Now that it's officially Spring, let's help your clients get outside with this spotlight on vitamin D!
What Is It? Vitamin D is a vitamin that your body can make when your skin is exposed to sunlight. It's also naturally present in fatty fish and available in many fortified foods like milk. You can even get vitamin D supplements.
What Does It Do? Vitamin D is crucial for proper calcium absorption. It also plays a role in keeping your immune system functional and effective. Plus, vitamin D comes in handy when your muscles need to move and your nervous system needs to send messages.
How Much Do I Need? Most adults need 600 international units (IU) of vitamin D each day. Adults over the age of 70 need 800 IU daily.
You can find more detailed information about vitamin D needs across the population in this handy chart!
How Can I Get Enough Vitamin D? That answer is a little tricky. Historically, Americans aren't great at meeting their daily vitamin D needs. The 2015 Dietary Guidelines for Americans even said that "vitamin D [is] considered [a] dietary [component] of public health concern for the general U.S. population" (source).
When your bare skin is exposed to direct sunlight, your body makes vitamin D. However, skin tone, sunscreen, age, and even the presence of clouds or smog can affect this connection. Plus, too much UV exposure can increase the risk of skin cancer.
At the same time, vitamin D is rarely naturally present in most foods. Fatty fish -- as we mentioned above -- are the best sources, along with their oils. Eggs, cheese, and beef liver also have some vitamin D, but not much.
So the answer seems to be supplementation and fortification. Most milks and milk alternatives are fortified with vitamin D, as are some breakfast cereals. Additionally, there are a wide range of supplements that people can take.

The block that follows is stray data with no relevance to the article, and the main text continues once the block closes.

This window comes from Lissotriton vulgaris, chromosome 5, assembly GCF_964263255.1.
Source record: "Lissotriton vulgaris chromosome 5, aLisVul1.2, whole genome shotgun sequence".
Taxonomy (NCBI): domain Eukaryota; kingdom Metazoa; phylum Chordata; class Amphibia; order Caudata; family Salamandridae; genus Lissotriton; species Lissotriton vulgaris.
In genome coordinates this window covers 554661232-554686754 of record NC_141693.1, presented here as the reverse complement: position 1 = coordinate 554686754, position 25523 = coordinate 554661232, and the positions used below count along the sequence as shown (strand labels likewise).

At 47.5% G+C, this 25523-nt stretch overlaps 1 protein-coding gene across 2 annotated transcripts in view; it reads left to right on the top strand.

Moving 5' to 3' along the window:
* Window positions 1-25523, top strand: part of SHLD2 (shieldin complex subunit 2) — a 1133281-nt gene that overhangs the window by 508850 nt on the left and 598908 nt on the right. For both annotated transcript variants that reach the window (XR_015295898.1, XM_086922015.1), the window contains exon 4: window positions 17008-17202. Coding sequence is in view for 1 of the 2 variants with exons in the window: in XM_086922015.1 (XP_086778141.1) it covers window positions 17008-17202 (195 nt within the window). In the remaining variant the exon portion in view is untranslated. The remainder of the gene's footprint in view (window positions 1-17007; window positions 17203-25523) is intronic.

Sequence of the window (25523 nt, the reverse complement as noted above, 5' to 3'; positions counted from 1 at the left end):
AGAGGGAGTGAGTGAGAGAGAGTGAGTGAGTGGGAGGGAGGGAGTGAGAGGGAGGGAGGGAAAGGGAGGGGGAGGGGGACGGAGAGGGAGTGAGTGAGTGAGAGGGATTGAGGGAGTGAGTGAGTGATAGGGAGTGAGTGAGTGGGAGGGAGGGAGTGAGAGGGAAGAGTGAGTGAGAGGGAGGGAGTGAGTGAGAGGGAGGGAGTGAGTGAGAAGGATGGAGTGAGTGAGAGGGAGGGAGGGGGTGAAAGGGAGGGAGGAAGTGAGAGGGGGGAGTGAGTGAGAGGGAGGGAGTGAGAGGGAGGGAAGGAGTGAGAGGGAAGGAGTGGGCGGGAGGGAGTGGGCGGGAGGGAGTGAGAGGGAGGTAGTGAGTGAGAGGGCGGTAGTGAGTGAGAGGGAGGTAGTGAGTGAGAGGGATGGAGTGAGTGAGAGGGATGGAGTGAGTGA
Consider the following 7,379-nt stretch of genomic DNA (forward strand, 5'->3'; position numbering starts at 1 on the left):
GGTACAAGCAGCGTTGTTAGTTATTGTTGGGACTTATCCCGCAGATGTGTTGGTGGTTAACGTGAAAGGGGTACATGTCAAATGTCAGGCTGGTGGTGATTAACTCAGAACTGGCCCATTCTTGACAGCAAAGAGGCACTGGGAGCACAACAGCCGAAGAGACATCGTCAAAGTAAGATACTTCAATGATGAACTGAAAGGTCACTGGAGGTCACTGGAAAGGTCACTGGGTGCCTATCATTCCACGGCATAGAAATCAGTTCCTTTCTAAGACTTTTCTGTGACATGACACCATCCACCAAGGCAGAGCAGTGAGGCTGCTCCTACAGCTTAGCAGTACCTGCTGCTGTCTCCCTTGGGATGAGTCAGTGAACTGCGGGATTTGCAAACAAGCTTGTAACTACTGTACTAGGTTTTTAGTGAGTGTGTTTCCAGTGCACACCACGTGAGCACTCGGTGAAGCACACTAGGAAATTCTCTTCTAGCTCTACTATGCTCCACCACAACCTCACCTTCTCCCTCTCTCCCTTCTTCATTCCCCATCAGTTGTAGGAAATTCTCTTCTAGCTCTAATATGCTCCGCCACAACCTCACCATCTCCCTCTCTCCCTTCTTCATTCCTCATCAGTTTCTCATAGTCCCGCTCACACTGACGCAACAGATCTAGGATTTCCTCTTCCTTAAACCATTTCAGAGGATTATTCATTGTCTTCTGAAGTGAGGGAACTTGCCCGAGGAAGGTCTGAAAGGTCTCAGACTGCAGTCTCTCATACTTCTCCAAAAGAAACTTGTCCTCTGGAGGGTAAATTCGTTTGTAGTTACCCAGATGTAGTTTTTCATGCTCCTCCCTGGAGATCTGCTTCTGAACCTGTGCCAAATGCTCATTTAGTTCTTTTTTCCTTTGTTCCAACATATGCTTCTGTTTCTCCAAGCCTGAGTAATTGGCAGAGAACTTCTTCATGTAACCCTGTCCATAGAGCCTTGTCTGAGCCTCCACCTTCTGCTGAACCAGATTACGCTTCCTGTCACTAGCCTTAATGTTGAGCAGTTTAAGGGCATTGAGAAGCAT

Yet not all supplements are created equal. According to the National Institutes of Health's Office of Dietary Supplements, "The two forms of vitamin D in supplements are D2 (ergocalciferol) and D3 (cholecalciferol). Both forms increase vitamin D in your blood, but D3 might raise it higher and for longer than D2. Because vitamin D is fat-soluble, it is best absorbed when taken with a meal or snack that includes some fat."
The National Institute of Arthritis and Musculoskeletal and Skin Diseases further chimes in with, "Calcium supplements are better absorbed when taken in small doses (500 mg or less) several times throughout the day. In many individuals, calcium supplements are better absorbed when taken with food."
Whew! That was a lot about this amazing micronutrient. Here's a printable handout that you can download today: Meet Micronutrients: Vitamin D
This is the sixth installment of our Vital Micronutrients series. Here are the others:
- What Are Micronutrients?
- Introduction to Micronutrients
- Micronutrients: Vitamin A
- Micronutrients: Folate
- Micronutrients: Iodine
And stay tuned for the next micronutrient on deck: iron!
Stephanie Ronco has been editing for Food and Health Communications since 2011. She graduated from Colorado College magna cum laude with distinction in Comparative Literature. She was elected a member of Phi Beta Kappa in 2008.